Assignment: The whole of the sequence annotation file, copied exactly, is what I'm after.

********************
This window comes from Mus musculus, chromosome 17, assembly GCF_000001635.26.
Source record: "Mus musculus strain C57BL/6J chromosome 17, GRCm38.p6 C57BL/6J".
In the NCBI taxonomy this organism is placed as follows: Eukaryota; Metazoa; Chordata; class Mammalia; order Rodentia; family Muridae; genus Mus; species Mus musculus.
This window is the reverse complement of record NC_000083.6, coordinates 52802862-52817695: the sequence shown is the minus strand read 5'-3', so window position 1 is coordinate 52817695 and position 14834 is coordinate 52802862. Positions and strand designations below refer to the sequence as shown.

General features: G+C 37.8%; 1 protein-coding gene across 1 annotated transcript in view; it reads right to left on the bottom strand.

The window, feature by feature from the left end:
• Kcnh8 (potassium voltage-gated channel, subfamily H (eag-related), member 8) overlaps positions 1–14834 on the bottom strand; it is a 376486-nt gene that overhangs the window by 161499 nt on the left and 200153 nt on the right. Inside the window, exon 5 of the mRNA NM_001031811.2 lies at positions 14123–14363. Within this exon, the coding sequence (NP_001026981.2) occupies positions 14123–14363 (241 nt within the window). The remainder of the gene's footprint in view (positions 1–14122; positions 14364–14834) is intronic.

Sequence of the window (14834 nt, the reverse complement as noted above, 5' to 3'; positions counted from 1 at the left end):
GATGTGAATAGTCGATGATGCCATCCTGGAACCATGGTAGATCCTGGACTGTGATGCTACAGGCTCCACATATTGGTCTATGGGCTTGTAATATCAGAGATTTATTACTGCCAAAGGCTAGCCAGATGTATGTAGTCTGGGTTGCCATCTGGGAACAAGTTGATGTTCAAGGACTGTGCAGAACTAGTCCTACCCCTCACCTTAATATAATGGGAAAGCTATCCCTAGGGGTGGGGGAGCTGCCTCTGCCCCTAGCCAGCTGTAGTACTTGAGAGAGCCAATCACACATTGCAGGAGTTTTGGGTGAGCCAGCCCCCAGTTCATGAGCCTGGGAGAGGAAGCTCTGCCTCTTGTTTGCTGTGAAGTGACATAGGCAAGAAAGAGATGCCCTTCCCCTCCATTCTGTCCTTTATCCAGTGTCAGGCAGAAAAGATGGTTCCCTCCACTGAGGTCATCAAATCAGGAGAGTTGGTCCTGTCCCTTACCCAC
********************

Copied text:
This window comes from Mus musculus, chromosome 17, assembly GCF_000001635.26.
Source record: "Mus musculus strain C57BL/6J chromosome 17, GRCm38.p6 C57BL/6J".
In the NCBI taxonomy this organism is placed as follows: Eukaryota; Metazoa; Chordata; class Mammalia; order Rodentia; family Muridae; genus Mus; species Mus musculus.
This window is the reverse complement of record NC_000083.6, coordinates 52802862-52817695: the sequence shown is the minus strand read 5'-3', so window position 1 is coordinate 52817695 and position 14834 is coordinate 52802862. Positions and strand designations below refer to the sequence as shown.

General features: G+C 37.8%; 1 protein-coding gene across 1 annotated transcript in view; it reads right to left on the bottom strand.

The window, feature by feature from the left end:
• Kcnh8 (potassium voltage-gated channel, subfamily H (eag-related), member 8) overlaps positions 1–14834 on the bottom strand; it is a 376486-nt gene that overhangs the window by 161499 nt on the left and 200153 nt on the right. Inside the window, exon 5 of the mRNA NM_001031811.2 lies at positions 14123–14363. Within this exon, the coding sequence (NP_001026981.2) occupies positions 14123–14363 (241 nt within the window). The remainder of the gene's footprint in view (positions 1–14122; positions 14364–14834) is intronic.

Sequence of the window (14834 nt, the reverse complement as noted above, 5' to 3'; positions counted from 1 at the left end):
GATGTGAATAGTCGATGATGCCATCCTGGAACCATGGTAGATCCTGGACTGTGATGCTACAGGCTCCACATATTGGTCTATGGGCTTGTAATATCAGAGATTTATTACTGCCAAAGGCTAGCCAGATGTATGTAGTCTGGGTTGCCATCTGGGAACAAGTTGATGTTCAAGGACTGTGCAGAACTAGTCCTACCCCTCACCTTAATATAATGGGAAAGCTATCCCTAGGGGTGGGGGAGCTGCCTCTGCCCCTAGCCAGCTGTAGTACTTGAGAGAGCCAATCACACATTGCAGGAGTTTTGGGTGAGCCAGCCCCCAGTTCATGAGCCTGGGAGAGGAAGCTCTGCCTCTTGTTTGCTGTGAAGTGACATAGGCAAGAAAGAGATGCCCTTCCCCTCCATTCTGTCCTTTATCCAGTGTCAGGCAGAAAAGATGGTTCCCTCCACTGAGGTCATCAAATCAGGAGAGTTGGTCCTGTCCCTTACCCAC